Out of respect and thanks for the devoted service that Jeter has given to the Yankees as well as the city of New York, they should be asking him what contract he wants and give it to him. Write him a black check and tell him to fill in the number. Jeter has been THE icon in New York for the past 15 years and has been the backbone of every championship team they have had in that time, him and Mariano Rivera. For Jeter, this isn’t about the money. He doesn’t need more of it, and he knows that. However, in this instance I think its about pride and respect. Jeter doesn’t ever want to be treated like a veteran player on the decline (even though he probably is skill-wise at this point).
Here is my proposal. Jeter should look into signing with the Red Sox or the Mets if the Steinbrenner brothers continue to pretend like they were ever the mastermind behind any of the teams World Series wins and feel like they should dictate the fate of one of the most important Yankees in history… Lets take a second to let that soak in. I never really thought about it until I typed it, but Derek Jeter is one of the most important Yankees of all time. When you think about a franchise that featured players like the Babe, Micky Mantle, Lou Gehrig, Yogi Berra, Whitey Ford and Joe Dimaggio, it is pretty incredible to think that Derek Jeter will go in history with them. It is incredible because it is weird to think that this will-be Yankee legend has been in front of us all this time, and we don’t even understand the legacy that he will be leaving behind.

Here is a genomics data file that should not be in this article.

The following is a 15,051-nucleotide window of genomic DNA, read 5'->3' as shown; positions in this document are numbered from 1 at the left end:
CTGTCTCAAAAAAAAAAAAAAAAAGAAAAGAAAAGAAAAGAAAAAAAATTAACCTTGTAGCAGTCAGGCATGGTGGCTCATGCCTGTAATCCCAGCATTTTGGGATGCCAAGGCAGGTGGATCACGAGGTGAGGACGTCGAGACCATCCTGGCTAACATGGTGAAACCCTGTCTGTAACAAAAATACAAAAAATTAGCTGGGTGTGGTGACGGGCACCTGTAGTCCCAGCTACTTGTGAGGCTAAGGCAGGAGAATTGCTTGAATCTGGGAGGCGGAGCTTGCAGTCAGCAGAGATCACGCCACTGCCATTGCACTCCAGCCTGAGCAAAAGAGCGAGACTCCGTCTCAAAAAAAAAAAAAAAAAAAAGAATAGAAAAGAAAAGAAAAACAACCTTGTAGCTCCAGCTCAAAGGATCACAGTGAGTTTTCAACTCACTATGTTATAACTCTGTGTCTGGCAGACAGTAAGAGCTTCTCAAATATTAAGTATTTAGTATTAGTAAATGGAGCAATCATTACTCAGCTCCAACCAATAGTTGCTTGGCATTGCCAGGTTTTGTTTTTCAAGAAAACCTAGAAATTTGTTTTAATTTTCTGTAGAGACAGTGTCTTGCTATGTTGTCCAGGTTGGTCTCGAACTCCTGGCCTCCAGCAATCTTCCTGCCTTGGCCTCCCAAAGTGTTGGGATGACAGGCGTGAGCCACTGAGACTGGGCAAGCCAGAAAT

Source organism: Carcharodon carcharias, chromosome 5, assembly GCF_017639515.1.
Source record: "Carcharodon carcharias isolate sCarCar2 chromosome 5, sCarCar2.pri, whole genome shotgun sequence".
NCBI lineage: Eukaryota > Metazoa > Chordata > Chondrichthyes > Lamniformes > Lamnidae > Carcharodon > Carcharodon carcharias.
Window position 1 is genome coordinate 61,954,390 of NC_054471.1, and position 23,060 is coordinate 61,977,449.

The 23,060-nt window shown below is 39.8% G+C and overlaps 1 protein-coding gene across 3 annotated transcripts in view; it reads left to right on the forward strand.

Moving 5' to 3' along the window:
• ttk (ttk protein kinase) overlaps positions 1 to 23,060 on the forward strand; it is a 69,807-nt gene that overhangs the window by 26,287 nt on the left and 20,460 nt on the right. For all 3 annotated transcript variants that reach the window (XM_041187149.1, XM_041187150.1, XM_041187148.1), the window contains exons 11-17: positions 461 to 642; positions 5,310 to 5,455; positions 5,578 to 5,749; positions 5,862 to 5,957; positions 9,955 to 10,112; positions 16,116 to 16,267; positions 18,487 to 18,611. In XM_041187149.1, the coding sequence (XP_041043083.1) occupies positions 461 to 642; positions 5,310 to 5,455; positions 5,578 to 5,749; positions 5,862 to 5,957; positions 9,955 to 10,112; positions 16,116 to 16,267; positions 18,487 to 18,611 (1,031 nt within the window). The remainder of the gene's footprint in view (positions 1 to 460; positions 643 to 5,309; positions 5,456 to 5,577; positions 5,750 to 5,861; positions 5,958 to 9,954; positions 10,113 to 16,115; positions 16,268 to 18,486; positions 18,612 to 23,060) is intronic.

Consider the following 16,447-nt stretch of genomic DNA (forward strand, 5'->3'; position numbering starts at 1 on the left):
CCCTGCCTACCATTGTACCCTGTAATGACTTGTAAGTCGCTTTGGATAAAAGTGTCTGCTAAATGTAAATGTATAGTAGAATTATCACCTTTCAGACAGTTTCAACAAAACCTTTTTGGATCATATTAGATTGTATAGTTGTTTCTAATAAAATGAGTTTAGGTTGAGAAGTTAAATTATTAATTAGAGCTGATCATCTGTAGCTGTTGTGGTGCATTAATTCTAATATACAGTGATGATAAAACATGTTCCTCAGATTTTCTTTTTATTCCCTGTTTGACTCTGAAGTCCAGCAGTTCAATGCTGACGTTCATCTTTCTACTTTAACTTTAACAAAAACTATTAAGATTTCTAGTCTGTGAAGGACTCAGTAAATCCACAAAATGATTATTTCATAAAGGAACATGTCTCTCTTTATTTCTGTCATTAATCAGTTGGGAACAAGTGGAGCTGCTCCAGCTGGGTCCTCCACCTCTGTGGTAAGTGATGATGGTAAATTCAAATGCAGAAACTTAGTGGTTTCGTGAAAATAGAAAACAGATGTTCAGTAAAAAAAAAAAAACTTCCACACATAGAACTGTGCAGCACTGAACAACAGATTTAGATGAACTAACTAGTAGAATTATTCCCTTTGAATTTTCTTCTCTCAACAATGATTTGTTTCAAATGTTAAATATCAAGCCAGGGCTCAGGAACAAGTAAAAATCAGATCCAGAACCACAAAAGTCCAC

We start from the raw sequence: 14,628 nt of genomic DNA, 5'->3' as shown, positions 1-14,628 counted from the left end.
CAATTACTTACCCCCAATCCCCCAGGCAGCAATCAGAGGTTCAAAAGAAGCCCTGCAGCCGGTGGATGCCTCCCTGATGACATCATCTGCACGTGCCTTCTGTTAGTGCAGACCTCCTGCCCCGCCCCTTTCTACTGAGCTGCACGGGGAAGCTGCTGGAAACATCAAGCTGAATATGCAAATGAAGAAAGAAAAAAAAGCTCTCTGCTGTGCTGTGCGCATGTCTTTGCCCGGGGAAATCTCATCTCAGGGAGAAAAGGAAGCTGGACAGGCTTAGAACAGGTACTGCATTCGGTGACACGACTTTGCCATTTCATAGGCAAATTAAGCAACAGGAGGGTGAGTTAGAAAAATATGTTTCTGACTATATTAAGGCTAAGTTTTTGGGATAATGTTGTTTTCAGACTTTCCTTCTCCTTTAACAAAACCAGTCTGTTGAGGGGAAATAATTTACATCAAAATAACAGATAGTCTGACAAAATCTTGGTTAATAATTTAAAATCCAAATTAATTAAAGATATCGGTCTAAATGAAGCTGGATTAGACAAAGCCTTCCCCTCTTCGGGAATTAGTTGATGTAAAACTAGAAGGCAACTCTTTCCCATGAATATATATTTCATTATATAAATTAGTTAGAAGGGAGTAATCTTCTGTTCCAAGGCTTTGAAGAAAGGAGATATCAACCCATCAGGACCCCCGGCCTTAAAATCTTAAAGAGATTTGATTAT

I think the Steinbrenners will be running the great risk of “you don’t know what you’ve got until its gone” if they don’t give Jeter what he wants. It’s more than mere on field performance. Is there anyone else in that locker room that can hold a team together with idiots like Alex Rodriguez and Mark Teixeira? The answer is sort of. Andy Pettitte, Jorge Posada and Mariano Rivera can… if they have Derek Jeters help.
If the Yankees can’t sign Jeter, I see a 3rd or 4th place finish in the AL East for them next year… Come to think of it, please don’t resign him, the Yankees finishing behind the Red Sox, Rays AND Blue Jays would be really fun.